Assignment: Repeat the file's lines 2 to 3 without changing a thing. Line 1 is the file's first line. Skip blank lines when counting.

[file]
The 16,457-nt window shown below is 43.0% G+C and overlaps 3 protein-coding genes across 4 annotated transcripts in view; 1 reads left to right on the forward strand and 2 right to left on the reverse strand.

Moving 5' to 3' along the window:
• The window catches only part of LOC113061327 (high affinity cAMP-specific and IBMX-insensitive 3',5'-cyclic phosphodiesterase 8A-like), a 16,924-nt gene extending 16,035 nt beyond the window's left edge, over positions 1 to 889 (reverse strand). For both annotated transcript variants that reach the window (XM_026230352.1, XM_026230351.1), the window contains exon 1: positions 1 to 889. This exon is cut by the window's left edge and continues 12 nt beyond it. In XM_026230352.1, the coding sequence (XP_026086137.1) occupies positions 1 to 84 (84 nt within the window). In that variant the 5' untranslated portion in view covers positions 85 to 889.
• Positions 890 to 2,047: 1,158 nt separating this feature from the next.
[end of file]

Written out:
Moving 5' to 3' along the window:
• The window catches only part of LOC113061327 (high affinity cAMP-specific and IBMX-insensitive 3',5'-cyclic phosphodiesterase 8A-like), a 16,924-nt gene extending 16,035 nt beyond the window's left edge, over positions 1 to 889 (reverse strand). For both annotated transcript variants that reach the window (XM_026230352.1, XM_026230351.1), the window contains exon 1: positions 1 to 889. This exon is cut by the window's left edge and continues 12 nt beyond it. In XM_026230352.1, the coding sequence (XP_026086137.1) occupies positions 1 to 84 (84 nt within the window). In that variant the 5' untranslated portion in view covers positions 85 to 889.